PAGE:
Steve Ray Vaghn and Double Trouble's The real deal: greatest hits vol. 2
By Stuart Rosenberg
Listen to clips from this CD at Planet of Sound.
"From 1983-1990, over the course of six albums and countless electrifying live performances, Stevie Ray Vaughn revolutionized contemporary blues." So begin the formulaic liner notes on Epic's new compilation of the late guitarist's career. If you buy the album to find out why Stevie is held in high esteem, you'll be convinced of the above statement, but you'll find little reason to spread the word. The tracks on the album, although solid in their representation of Vaughn's style and diversity, aren't necessarily his best work.
The first track on The Real Deal, "Love Struck Baby," inexplicably left off the first Greatest Hits album, makes a promising start. "Ain't Gone 'n' Give Up On Love," is a slow, sweet, straightforward 12-bar blues with smooth interplay between Stevie's soft vocals and piercing fretwork. In contrast, "Scuttle Buttin'" is a burst of pure, virtuoso electric blues.
"Wall of Denial" is the first of many songs that are pleasant but not worthy of inclusion in a compilation. A mediocre, coked-up performance brings down "Willie the Wimp," while over-processed guitar hinders "Telephone Song." A pop version of "Pipeline" reminds us that, although Stevie's blues transcended the '80s (as all decent music produced then did), he did fall victim to the synthesizing wont of the decade.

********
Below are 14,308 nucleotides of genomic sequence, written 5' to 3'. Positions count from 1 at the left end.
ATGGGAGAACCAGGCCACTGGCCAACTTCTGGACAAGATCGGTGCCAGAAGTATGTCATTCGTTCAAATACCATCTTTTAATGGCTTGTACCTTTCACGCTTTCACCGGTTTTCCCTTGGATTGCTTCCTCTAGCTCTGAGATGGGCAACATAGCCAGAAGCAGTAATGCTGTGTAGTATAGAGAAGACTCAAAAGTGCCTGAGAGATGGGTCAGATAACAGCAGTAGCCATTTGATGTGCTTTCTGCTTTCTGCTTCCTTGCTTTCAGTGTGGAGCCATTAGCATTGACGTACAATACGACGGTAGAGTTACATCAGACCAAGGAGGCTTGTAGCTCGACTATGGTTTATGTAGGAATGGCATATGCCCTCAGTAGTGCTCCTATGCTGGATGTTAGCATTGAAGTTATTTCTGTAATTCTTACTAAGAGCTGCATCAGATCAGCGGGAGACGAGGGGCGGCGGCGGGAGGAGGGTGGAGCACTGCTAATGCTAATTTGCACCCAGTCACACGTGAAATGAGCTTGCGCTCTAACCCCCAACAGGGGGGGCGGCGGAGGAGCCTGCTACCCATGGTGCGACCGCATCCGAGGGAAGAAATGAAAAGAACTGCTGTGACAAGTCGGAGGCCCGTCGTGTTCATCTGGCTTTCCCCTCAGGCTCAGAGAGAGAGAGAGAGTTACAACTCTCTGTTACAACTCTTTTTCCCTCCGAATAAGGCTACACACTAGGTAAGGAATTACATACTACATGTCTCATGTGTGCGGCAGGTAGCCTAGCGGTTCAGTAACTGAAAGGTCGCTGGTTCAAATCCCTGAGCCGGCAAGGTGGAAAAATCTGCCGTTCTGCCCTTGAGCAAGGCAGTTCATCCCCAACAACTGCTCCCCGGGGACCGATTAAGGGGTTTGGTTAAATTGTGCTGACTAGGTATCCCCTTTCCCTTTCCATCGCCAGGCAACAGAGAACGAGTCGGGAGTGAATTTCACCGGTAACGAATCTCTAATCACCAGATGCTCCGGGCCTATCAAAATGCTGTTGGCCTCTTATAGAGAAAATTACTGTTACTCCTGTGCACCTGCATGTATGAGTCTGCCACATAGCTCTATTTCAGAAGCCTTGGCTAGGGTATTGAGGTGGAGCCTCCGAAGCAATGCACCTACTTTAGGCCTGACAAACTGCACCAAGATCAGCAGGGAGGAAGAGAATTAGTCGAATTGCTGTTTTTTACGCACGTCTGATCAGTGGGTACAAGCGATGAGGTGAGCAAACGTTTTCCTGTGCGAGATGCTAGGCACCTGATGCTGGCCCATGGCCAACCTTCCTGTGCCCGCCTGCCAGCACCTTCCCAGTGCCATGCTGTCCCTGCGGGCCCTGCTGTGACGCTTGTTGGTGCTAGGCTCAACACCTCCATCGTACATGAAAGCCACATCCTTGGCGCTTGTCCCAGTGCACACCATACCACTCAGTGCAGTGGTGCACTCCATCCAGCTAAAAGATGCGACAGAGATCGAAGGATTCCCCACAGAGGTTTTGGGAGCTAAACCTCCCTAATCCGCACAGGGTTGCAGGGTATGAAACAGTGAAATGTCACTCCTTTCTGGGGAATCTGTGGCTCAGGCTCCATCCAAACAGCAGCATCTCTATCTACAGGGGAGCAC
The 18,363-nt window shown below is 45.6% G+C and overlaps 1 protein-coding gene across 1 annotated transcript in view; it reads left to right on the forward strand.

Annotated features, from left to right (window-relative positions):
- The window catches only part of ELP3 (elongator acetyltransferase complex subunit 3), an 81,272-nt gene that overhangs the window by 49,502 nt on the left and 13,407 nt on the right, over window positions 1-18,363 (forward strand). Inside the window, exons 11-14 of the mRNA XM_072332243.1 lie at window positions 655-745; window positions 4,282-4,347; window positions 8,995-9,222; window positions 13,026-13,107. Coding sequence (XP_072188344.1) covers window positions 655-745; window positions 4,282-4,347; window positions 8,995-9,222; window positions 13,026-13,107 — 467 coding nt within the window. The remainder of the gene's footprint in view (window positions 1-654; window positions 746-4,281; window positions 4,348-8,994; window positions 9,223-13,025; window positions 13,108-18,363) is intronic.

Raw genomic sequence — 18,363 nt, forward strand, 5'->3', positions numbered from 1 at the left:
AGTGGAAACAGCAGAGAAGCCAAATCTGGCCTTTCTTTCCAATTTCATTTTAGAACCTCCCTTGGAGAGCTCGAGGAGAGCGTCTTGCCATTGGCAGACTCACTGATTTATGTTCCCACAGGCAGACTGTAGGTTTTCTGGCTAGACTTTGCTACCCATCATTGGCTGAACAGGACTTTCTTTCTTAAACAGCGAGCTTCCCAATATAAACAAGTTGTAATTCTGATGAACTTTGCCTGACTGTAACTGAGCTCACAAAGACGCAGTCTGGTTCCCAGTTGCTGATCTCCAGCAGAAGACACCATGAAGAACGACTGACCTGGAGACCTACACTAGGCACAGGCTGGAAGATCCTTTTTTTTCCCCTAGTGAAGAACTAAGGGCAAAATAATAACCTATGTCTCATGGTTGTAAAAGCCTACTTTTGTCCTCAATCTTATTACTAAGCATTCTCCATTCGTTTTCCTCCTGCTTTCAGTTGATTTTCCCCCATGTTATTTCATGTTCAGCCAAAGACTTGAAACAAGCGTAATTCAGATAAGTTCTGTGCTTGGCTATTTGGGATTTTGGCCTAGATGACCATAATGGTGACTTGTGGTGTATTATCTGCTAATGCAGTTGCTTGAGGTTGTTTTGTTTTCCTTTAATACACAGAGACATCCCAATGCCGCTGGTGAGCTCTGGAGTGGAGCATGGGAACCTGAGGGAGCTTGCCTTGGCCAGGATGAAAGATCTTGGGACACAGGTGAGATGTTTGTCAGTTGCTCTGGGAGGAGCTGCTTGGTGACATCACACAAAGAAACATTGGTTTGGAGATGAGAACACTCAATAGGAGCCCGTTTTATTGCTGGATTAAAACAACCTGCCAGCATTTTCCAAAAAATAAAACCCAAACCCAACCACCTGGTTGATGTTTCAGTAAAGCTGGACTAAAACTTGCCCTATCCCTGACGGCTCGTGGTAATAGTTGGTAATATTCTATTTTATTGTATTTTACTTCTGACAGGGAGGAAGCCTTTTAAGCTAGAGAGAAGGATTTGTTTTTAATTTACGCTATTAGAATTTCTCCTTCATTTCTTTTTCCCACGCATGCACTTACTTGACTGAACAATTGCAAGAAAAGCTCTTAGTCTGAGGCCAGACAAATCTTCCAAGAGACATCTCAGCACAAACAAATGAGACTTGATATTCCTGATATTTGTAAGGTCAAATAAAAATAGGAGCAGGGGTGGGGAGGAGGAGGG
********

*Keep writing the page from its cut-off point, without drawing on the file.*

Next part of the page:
There are, however, brief moments of uninterrupted brilliance. "Empty Arms" is the raw musician in his native groove. "Riviera Paradise" sets Stevie up against a fusion progression provided by his tremendous backing duo, Double Trouble. He reacts with fluidity and subtlety, adapting to the genre while retaining his personal style. A Hendrix cover pushes him to the other edge of his tonal range. This range, though, is better represented on other albums, most notably "The Sky is Crying." Buy it instead for the real deal. (Epic)
All materials © 1999 The Yale Herald, Inc., and its staff.
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